by Zary Fekete
Officer Timothy walked down the hall in between the holding cells. He noticed that the new weekly prompt signs had been tacked to the bulletin board. The signs showed the bright face of Mrs. Reminder smiling. Her word balloon said, “Remember! Speak now and sleep sound!” In another one she spoke in Mandarin, “Were you kind or sassy? The future is tricky…better be safe!” There was also a list of the new “no say” words.
Officer Timothy removed the cell key from his pocket, nodded to the guard on duty, and quietly let himself into the second cell.
He smiled at the prisoner and greeted her, “I apologize in advance.”
“I apologize in advance,” she said.
She was dressed in the grey detention dilute-suit which prevented Officer Timothy from being able to detect her weight, curves, or hair color. Standard common-era issue. No triggers.
The officer placed the prisoner’s folder on the metal table and took out a recording pill. He held it up for the prisoner to witness, and then he swallowed it carefully and showed her his empty tongue. He clicked a button on the table and a digital clock appeared on the wall and began to count down from 30 minutes.
He sat behind the table and briefly glanced through the prisoner’s file. He had been given this case because there was a line-item missing in the report. This was rare but still occasionally happened.
He looked up from the file and said, “I apologize in advance. This says your name is Pamela. We are yet unfamiliar. Will it harm you to hear me say your name?”
“I apologize in advance,” she said as she straightened. “Yes, that’s fine.”
“I apologize in advance,” he said. “Pamela, will you stipulate my continued regrets?”
“I apologize in advance,” she said. “If you will.”
Both took a breath and relaxed for a moment. Officer Timothy made a few notes and then clicked the video display button on the table.
The wall opposite from the digital timer lit up with multiple camera angles showing a downtown traffic crossing. The accident had taken place at 12:14pm last Tuesday. Officer Timothy quickly flicked forward until the scene was prepped at 12:13.
“Are you ready, Pamela?” he asked.
“Yes,” she said.
He pressed the button and the scene slowly played forward. The various angles showed Pamela from last Tuesday, reading a book, standing at the crosswalk. Slowly another woman approached from the opposite direction, pushing a baby carriage. On the screen Pamela and the mother said something to each other and then looked out at the traffic. Officer Timothy paused the video.
“What did you say to her?” he asked.
“Just standard regret,” she said. “We were waiting for the light to change.”
“And that’s when it happened?”
“Do you remember what caused it?” he asked.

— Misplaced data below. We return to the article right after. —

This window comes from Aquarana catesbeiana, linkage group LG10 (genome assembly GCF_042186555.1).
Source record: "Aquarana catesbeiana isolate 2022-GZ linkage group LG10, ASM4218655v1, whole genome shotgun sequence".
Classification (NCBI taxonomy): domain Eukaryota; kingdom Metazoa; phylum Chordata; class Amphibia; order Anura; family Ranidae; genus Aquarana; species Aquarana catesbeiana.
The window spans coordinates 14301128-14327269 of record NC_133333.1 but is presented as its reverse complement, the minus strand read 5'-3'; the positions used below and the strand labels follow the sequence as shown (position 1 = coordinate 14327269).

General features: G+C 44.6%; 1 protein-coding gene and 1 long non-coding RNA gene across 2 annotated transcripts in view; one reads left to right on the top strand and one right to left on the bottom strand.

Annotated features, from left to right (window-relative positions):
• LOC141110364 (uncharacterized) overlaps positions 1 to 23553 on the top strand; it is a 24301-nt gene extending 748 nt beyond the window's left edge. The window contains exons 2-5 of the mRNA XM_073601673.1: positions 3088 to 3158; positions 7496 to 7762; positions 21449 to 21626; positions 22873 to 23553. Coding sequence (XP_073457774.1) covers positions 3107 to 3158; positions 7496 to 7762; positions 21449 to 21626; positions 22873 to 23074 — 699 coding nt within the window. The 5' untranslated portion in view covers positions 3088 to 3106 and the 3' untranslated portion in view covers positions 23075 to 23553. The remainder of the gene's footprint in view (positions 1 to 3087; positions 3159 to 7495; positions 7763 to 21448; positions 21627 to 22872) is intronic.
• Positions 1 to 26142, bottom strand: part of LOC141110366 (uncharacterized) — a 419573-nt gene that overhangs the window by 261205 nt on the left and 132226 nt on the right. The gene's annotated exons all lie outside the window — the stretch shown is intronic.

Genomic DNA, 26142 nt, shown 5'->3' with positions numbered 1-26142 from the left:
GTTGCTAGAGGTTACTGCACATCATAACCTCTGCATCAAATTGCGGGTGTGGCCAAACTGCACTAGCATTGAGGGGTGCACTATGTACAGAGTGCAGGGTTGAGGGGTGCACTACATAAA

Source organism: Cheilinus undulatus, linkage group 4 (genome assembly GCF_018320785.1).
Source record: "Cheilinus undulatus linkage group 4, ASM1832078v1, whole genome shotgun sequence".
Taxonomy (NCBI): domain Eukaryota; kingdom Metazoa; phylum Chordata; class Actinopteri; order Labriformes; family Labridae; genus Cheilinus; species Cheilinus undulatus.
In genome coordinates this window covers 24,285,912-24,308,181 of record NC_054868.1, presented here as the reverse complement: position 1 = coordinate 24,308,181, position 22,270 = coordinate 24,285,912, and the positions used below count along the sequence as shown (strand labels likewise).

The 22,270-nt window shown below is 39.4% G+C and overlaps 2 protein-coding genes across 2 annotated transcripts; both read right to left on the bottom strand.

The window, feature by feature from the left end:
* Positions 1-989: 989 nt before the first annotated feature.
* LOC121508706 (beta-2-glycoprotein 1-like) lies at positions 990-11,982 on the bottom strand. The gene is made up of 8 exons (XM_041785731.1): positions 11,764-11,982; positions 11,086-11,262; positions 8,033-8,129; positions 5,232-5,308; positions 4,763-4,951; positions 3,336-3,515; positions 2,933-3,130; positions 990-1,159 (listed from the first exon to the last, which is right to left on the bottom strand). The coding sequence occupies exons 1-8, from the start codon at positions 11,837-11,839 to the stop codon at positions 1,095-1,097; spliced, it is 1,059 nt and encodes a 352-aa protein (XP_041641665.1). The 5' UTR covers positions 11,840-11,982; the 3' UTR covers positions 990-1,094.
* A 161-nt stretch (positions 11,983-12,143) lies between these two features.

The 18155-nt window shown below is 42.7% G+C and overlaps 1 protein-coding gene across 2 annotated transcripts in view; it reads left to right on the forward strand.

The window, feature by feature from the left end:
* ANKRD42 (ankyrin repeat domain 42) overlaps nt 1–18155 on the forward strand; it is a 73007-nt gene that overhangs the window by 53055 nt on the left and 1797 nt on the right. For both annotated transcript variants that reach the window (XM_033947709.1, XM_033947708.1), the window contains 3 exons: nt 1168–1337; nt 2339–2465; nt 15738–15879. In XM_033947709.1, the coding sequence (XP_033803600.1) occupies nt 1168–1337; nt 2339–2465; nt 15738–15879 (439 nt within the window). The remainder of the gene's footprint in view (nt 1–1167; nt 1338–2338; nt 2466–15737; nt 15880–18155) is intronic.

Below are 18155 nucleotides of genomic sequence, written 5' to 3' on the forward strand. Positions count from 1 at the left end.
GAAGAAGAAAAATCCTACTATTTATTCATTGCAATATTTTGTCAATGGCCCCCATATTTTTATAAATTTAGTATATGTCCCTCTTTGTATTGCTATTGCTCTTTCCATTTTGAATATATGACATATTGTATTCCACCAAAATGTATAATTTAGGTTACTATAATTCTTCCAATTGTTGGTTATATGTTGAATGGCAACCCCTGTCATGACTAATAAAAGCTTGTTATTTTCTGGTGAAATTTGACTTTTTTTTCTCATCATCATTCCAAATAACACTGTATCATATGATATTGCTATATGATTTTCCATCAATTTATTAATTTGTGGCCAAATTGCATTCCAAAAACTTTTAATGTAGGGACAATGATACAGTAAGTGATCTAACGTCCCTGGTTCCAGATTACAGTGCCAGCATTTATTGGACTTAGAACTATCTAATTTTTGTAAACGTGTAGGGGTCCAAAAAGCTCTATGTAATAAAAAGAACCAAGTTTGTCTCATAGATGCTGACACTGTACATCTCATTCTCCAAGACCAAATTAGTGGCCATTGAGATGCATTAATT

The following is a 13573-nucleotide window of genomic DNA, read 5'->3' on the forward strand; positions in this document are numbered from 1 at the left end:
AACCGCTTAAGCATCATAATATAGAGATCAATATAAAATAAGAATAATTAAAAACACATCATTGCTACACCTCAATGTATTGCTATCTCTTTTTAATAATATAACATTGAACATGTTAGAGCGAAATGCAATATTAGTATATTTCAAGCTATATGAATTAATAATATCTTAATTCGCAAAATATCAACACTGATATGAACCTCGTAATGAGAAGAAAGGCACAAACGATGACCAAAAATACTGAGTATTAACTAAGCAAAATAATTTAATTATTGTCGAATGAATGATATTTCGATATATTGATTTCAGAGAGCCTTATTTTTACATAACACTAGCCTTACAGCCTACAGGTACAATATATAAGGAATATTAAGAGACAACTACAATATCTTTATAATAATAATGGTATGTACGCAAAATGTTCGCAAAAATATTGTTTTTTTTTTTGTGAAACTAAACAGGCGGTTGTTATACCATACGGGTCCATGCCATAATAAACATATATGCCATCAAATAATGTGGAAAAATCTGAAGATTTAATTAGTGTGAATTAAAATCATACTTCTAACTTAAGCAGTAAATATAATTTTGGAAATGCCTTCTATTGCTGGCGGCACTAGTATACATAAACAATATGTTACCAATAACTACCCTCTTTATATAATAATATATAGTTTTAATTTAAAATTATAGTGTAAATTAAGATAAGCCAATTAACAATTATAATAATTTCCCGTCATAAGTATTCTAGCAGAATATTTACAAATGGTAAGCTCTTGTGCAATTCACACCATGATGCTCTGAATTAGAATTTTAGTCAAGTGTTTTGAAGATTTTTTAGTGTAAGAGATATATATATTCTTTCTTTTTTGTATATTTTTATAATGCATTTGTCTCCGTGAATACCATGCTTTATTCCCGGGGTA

She looked at the wall video and pointed, “It was the next car. The one that will arrive in a moment. The horn was calibrated too high.”
“Yes,” he said. “That has been a problem. The older models can still cause true surprise.”
He pushed the button halfway and the scene slowly inched forward. The car in question approached, and even though the scene had no sound, it was clear when the mother was startled by the horn. Her body lurched, and the baby carriage rolled toward the street.
Officer Timothy paused the scene again. “Now, what exactly happened here?”
The prisoner smiled, clearly embarrassed, “It’s…I’m such an idiot. The book…the novel I was reading…it was published before the common-era. All the characters talk differently. I was kind of lost in that world…not thinking. So when I saw the carriage move I just grabbed it to stop it.”
“Without pre-apologizing…” he said.
“Yes, I… like I said, I’m an idiot.”
Officer Timothy nodded. He clicked the button and they both watched the scene conclude. In the video as the baby carriage moved, Pamela grabbed the handle and stopped it from rolling, whereupon the mother slapped her and took out her gun. The police cars arrived a moment later.
He looked down at the file again. “Well, it’s fairly straightforward then, Pamela. I’ll get this cleared up in the file. You agreed to be liable for any future discomfort for the mother and the child due to your unapologized personal intrusion and the mother agreed you would serve just one year and then she would drop the case.”
The prisoner smiled with relief, “Yes. That would be great.”
Officer Timothy closed the file folder and stood.
“I’ll leave you now. I regret any future impact of my words and actions,” he said.
“I release you from any future impact of your words and actions,” she said. He left the cell and carefully closed the door, so as not to startle anyone.
Zary Fekete has worked as a teacher in Hungary, Moldova, Romania, China, and Cambodia. They currently live and work as a writer in Minnesota. Some places they have been published are Goats Milk Mag, JMWW Journal, Bethlehem Writers Roundtable, and Zoetic Press. They enjoy reading, podcasts, and long, slow films. Twitter: @ZaryFekete
As I wrote this piece I attempted to take the concept of personal offense to an extreme conclusion. What would it look like if society required constant apologizing as a kind of social currency?